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20120926
20121004
Search Results 0 to 9 of about 10 (some duplicates have been removed)
dramatically since the ryan selection, since medicare, bill clinton's arguments on medicare at the convention, it became central to the discussion, there's been a big shift towards obama in that category. >> this doesn't take medicare off the table. we still have to deal with this. >> you're exactly right. medicare and medicaid are unchecked going to cripple this country. we saw erskine bowles earlier this week in chicago, tom, and i said erskine, isn't it the truth that medicare and medicaid by itself is going to consume every cent that the federal government takes in in 20 years? he said no, that's not true. he said, it's doing it right now. he said, this year alone, in the fiscal year that just ended, every dime the federal government got went to pay medicare, medicaid, social security and interest on the debt. that means everything else that on outside of medicare, medicaid, social security and interest on the debt, we borrowed from china. we borrowed from the saudis, we borrowed. we went deeper in debt. that's unsustainable. and the fact that we're not having that discussion in this camp
president bill clinton, the way he explained the economy and president obama's case for how he's handling the economy really seems to have had an impact. so i think those are some factors that are really playing into this lead. >> also starting out, ohio does have a lower unemployment rate than the national average. you have to factor that in as well. we know both candidates were campaigning there pretty hard in the buckeye state. let's take a listen to some of what happened. here it is. >> i have spent a lot of time in ohio, and i don't -- i don't meet a lot of victims. i see a lot of hard working ohioans. >> i believe in america and i believe in you. i believe you're going to help me win ohio, i'll tell you that. all right. >> so the president's showing up there a lot, but he also has the better ground game in ohio, right? >> right. well, i mean, he's been in ohio for five years and, you know, i mean, he had a very strong ground game here in '08 and it never really went away. so, i mean, this is something that his team's been working on for a long time. >> okay. both campaigns have said
their minds than we think. the democratic convention moved the needle in this race because bill clinton went out for 45 minutes and made a case on substance largely against mitt romney and he made it. and romney's 47% remark moved the needle. there is a narrow lead for president obama. so romney needs to make the case affirmatively for his program and why it's better than the president's. this is not just a referendum. this was the romney theory going in. he needs to prove that he's a better choice for the next four years. >> people are still persuadable. 15% is a pretty big number. if you look at undecided voters in most polls it's around 6%. but rich is right. people will pay attention to this and they will look for something maybe to make them change their minds for people who aren't completely thrilled about their choice which actually i think in both parties it's most people. most people aren't that excited about their choice. but it's mostly the independent voters they will have to focus on. bill: you make the case this debate is really for them. the persuadables. >> it's not just for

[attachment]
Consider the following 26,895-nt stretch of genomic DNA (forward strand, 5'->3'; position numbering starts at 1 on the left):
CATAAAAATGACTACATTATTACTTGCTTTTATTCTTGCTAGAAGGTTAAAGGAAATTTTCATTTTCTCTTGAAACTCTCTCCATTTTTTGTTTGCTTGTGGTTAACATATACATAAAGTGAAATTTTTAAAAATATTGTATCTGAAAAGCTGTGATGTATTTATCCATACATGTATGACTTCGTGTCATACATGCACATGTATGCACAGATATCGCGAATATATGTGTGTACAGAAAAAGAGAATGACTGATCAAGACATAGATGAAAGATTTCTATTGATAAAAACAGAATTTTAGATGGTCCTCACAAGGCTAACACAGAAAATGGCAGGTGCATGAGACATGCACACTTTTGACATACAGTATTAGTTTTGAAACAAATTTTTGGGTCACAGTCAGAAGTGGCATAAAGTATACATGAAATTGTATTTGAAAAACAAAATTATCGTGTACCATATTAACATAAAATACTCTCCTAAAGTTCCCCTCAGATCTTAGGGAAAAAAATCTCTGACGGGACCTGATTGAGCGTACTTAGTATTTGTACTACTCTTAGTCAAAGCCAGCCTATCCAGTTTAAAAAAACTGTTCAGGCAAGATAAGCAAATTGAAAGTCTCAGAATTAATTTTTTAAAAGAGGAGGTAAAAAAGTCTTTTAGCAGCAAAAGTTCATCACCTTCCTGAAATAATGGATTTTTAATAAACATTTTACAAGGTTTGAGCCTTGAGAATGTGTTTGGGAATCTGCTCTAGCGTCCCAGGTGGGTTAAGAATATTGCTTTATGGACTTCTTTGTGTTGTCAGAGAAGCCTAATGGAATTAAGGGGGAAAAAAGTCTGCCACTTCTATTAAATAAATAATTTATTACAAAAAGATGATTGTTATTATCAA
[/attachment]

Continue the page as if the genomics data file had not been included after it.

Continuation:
of israel on an issue frankly was not relevant, which was settlements. and i don't think, unlike bill clinton, and george w. bush, that this president has the kind of emotional sensitivity that think is required to create some measure of partnership with the israelis even though netanyahu is a difficult guy. on syria, look, let's be clear. we're coming off the two longest wars in american history. the last thing we need is another military adventure that isn't thought through very clearly. on iran, no matter who is president we have got big trouble coming. israelis rightly need to figure out a way to prevent iran from enriching uranium. the question is, whether or not you can do that short of war? and right now, neither barack obama nor mitt romney, nor benjamin netanyahu have answers to that. so --. >> brought us through some very important regions in the middle east and it is such a big topic, i would like to drill down and return to one of the things you pointed out. the difference between being smart and stupid when it comes to foreign policy let's talk about priorities especially
place than we currently are? was bill clinton right during the democratic national convention when he said no one, no president, could have had this type of recovery and dealt with it, republican or democrat. >>guest: the problem with that line that this is the best we can do, always played the clips, that was president obama, and vice president biden and so many of the economists who told us four years ago we are going to get out of this mess and we will have a very robust recovery. i just shows the clip and president obama said he would be a one-termer if things are not turned around. have we turned things around? it is dicey. if you look at what happened this week with the g.d.p. numbers that came out, very weak, 1.3 percent growth. that is a third of where we should be. we have $5 trillion in debt. the deficit has not been cut in half. instead, it has actually doubled. when president came in it was $500 billion and now it is $1 trillion. the theme of the re-election campaign could be promises made, promises broken. >> the argument is this recession is different than any we have se
Search Results 0 to 9 of about 10 (some duplicates have been removed)

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